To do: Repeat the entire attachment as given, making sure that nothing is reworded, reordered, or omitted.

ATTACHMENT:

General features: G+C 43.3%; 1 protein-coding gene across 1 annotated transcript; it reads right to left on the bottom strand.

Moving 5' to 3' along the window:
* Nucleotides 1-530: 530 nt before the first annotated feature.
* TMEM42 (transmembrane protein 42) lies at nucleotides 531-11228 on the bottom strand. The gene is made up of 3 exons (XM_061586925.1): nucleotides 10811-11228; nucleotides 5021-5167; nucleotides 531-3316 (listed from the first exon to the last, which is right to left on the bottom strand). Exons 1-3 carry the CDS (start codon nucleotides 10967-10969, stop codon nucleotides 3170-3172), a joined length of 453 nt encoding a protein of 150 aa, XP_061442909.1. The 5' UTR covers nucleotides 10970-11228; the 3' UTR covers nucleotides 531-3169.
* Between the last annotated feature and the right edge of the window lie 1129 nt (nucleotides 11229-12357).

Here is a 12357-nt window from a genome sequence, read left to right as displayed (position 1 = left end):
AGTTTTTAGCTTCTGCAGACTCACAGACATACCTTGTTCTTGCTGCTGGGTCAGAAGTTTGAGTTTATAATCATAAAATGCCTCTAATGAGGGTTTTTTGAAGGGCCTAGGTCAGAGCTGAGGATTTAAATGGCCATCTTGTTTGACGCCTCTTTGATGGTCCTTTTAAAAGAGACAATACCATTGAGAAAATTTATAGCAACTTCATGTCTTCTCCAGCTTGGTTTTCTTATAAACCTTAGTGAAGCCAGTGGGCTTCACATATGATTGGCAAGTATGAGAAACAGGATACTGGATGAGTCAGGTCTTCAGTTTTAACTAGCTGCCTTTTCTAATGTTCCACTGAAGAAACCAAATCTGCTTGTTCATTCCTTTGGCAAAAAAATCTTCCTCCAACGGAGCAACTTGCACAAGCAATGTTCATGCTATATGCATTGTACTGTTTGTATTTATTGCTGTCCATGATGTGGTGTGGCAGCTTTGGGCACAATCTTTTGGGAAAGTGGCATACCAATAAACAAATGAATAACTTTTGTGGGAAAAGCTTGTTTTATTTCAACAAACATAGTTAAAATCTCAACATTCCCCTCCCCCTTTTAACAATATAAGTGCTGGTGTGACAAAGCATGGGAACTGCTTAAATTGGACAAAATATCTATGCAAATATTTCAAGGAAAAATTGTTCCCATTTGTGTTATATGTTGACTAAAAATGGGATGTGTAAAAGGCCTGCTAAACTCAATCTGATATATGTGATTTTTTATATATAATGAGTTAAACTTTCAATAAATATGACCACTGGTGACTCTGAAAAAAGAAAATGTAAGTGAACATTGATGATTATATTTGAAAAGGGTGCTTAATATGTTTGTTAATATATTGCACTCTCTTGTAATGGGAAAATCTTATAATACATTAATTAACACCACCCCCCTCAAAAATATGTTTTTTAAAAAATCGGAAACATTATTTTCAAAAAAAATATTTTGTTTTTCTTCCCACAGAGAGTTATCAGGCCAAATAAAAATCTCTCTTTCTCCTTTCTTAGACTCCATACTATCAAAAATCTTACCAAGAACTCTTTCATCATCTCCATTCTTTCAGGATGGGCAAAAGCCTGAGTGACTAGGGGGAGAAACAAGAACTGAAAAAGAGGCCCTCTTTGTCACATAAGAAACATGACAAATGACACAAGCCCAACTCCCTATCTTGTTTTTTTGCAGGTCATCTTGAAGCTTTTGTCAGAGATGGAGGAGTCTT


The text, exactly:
General features: G+C 43.3%; 1 protein-coding gene across 1 annotated transcript; it reads right to left on the bottom strand.

Moving 5' to 3' along the window:
* Nucleotides 1-530: 530 nt before the first annotated feature.
* TMEM42 (transmembrane protein 42) lies at nucleotides 531-11228 on the bottom strand. The gene is made up of 3 exons (XM_061586925.1): nucleotides 10811-11228; nucleotides 5021-5167; nucleotides 531-3316 (listed from the first exon to the last, which is right to left on the bottom strand). Exons 1-3 carry the CDS (start codon nucleotides 10967-10969, stop codon nucleotides 3170-3172), a joined length of 453 nt encoding a protein of 150 aa, XP_061442909.1. The 5' UTR covers nucleotides 10970-11228; the 3' UTR covers nucleotides 531-3169.
* Between the last annotated feature and the right edge of the window lie 1129 nt (nucleotides 11229-12357).

Here is a 12357-nt window from a genome sequence, read left to right as displayed (position 1 = left end):
AGTTTTTAGCTTCTGCAGACTCACAGACATACCTTGTTCTTGCTGCTGGGTCAGAAGTTTGAGTTTATAATCATAAAATGCCTCTAATGAGGGTTTTTTGAAGGGCCTAGGTCAGAGCTGAGGATTTAAATGGCCATCTTGTTTGACGCCTCTTTGATGGTCCTTTTAAAAGAGACAATACCATTGAGAAAATTTATAGCAACTTCATGTCTTCTCCAGCTTGGTTTTCTTATAAACCTTAGTGAAGCCAGTGGGCTTCACATATGATTGGCAAGTATGAGAAACAGGATACTGGATGAGTCAGGTCTTCAGTTTTAACTAGCTGCCTTTTCTAATGTTCCACTGAAGAAACCAAATCTGCTTGTTCATTCCTTTGGCAAAAAAATCTTCCTCCAACGGAGCAACTTGCACAAGCAATGTTCATGCTATATGCATTGTACTGTTTGTATTTATTGCTGTCCATGATGTGGTGTGGCAGCTTTGGGCACAATCTTTTGGGAAAGTGGCATACCAATAAACAAATGAATAACTTTTGTGGGAAAAGCTTGTTTTATTTCAACAAACATAGTTAAAATCTCAACATTCCCCTCCCCCTTTTAACAATATAAGTGCTGGTGTGACAAAGCATGGGAACTGCTTAAATTGGACAAAATATCTATGCAAATATTTCAAGGAAAAATTGTTCCCATTTGTGTTATATGTTGACTAAAAATGGGATGTGTAAAAGGCCTGCTAAACTCAATCTGATATATGTGATTTTTTATATATAATGAGTTAAACTTTCAATAAATATGACCACTGGTGACTCTGAAAAAAGAAAATGTAAGTGAACATTGATGATTATATTTGAAAAGGGTGCTTAATATGTTTGTTAATATATTGCACTCTCTTGTAATGGGAAAATCTTATAATACATTAATTAACACCACCCCCCTCAAAAATATGTTTTTTAAAAAATCGGAAACATTATTTTCAAAAAAAATATTTTGTTTTTCTTCCCACAGAGAGTTATCAGGCCAAATAAAAATCTCTCTTTCTCCTTTCTTAGACTCCATACTATCAAAAATCTTACCAAGAACTCTTTCATCATCTCCATTCTTTCAGGATGGGCAAAAGCCTGAGTGACTAGGGGGAGAAACAAGAACTGAAAAAGAGGCCCTCTTTGTCACATAAGAAACATGACAAATGACACAAGCCCAACTCCCTATCTTGTTTTTTTGCAGGTCATCTTGAAGCTTTTGTCAGAGATGGAGGAGTCTT